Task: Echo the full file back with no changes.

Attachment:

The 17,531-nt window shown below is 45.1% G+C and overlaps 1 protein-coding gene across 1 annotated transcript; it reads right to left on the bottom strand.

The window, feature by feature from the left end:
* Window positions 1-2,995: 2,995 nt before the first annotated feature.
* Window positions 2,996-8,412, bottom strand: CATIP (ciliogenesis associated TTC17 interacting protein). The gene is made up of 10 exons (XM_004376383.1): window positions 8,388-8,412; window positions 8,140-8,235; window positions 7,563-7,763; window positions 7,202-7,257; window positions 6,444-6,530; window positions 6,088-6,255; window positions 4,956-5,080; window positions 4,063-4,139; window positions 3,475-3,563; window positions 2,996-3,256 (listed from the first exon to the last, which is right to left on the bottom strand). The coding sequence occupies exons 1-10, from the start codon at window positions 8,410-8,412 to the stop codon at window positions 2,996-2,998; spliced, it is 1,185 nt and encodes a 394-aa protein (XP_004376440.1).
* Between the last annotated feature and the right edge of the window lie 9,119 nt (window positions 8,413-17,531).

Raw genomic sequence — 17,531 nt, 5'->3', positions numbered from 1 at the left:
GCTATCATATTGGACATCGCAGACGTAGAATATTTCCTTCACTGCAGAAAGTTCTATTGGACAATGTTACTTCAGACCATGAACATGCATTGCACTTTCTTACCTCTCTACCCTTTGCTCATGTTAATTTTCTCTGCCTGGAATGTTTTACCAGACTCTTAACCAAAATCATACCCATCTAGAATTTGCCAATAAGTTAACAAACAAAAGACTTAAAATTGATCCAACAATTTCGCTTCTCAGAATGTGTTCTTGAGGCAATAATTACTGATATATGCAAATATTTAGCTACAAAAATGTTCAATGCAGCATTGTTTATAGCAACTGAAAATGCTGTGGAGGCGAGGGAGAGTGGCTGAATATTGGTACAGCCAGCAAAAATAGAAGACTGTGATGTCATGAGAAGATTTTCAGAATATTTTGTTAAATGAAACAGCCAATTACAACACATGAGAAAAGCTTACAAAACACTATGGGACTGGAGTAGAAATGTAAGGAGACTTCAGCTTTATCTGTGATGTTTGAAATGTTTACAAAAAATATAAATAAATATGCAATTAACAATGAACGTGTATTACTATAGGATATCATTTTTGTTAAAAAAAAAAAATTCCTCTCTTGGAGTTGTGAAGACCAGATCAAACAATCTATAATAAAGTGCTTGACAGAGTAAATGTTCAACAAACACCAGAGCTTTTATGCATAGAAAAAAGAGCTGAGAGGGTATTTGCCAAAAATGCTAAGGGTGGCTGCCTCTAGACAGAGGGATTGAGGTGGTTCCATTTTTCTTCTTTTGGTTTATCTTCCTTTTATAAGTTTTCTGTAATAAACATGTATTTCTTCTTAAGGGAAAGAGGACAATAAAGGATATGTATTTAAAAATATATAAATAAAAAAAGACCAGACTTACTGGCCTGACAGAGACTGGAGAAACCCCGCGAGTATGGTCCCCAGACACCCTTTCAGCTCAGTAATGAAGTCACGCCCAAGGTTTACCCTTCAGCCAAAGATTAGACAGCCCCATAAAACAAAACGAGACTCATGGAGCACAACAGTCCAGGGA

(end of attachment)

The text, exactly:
The 17,531-nt window shown below is 45.1% G+C and overlaps 1 protein-coding gene across 1 annotated transcript; it reads right to left on the bottom strand.

The window, feature by feature from the left end:
* Window positions 1-2,995: 2,995 nt before the first annotated feature.
* Window positions 2,996-8,412, bottom strand: CATIP (ciliogenesis associated TTC17 interacting protein). The gene is made up of 10 exons (XM_004376383.1): window positions 8,388-8,412; window positions 8,140-8,235; window positions 7,563-7,763; window positions 7,202-7,257; window positions 6,444-6,530; window positions 6,088-6,255; window positions 4,956-5,080; window positions 4,063-4,139; window positions 3,475-3,563; window positions 2,996-3,256 (listed from the first exon to the last, which is right to left on the bottom strand). The coding sequence occupies exons 1-10, from the start codon at window positions 8,410-8,412 to the stop codon at window positions 2,996-2,998; spliced, it is 1,185 nt and encodes a 394-aa protein (XP_004376440.1).
* Between the last annotated feature and the right edge of the window lie 9,119 nt (window positions 8,413-17,531).

Raw genomic sequence — 17,531 nt, 5'->3', positions numbered from 1 at the left:
GCTATCATATTGGACATCGCAGACGTAGAATATTTCCTTCACTGCAGAAAGTTCTATTGGACAATGTTACTTCAGACCATGAACATGCATTGCACTTTCTTACCTCTCTACCCTTTGCTCATGTTAATTTTCTCTGCCTGGAATGTTTTACCAGACTCTTAACCAAAATCATACCCATCTAGAATTTGCCAATAAGTTAACAAACAAAAGACTTAAAATTGATCCAACAATTTCGCTTCTCAGAATGTGTTCTTGAGGCAATAATTACTGATATATGCAAATATTTAGCTACAAAAATGTTCAATGCAGCATTGTTTATAGCAACTGAAAATGCTGTGGAGGCGAGGGAGAGTGGCTGAATATTGGTACAGCCAGCAAAAATAGAAGACTGTGATGTCATGAGAAGATTTTCAGAATATTTTGTTAAATGAAACAGCCAATTACAACACATGAGAAAAGCTTACAAAACACTATGGGACTGGAGTAGAAATGTAAGGAGACTTCAGCTTTATCTGTGATGTTTGAAATGTTTACAAAAAATATAAATAAATATGCAATTAACAATGAACGTGTATTACTATAGGATATCATTTTTGTTAAAAAAAAAAAATTCCTCTCTTGGAGTTGTGAAGACCAGATCAAACAATCTATAATAAAGTGCTTGACAGAGTAAATGTTCAACAAACACCAGAGCTTTTATGCATAGAAAAAAGAGCTGAGAGGGTATTTGCCAAAAATGCTAAGGGTGGCTGCCTCTAGACAGAGGGATTGAGGTGGTTCCATTTTTCTTCTTTTGGTTTATCTTCCTTTTATAAGTTTTCTGTAATAAACATGTATTTCTTCTTAAGGGAAAGAGGACAATAAAGGATATGTATTTAAAAATATATAAATAAAAAAAGACCAGACTTACTGGCCTGACAGAGACTGGAGAAACCCCGCGAGTATGGTCCCCAGACACCCTTTCAGCTCAGTAATGAAGTCACGCCCAAGGTTTACCCTTCAGCCAAAGATTAGACAGCCCCATAAAACAAAACGAGACTCATGGAGCACAACAGTCCAGGGA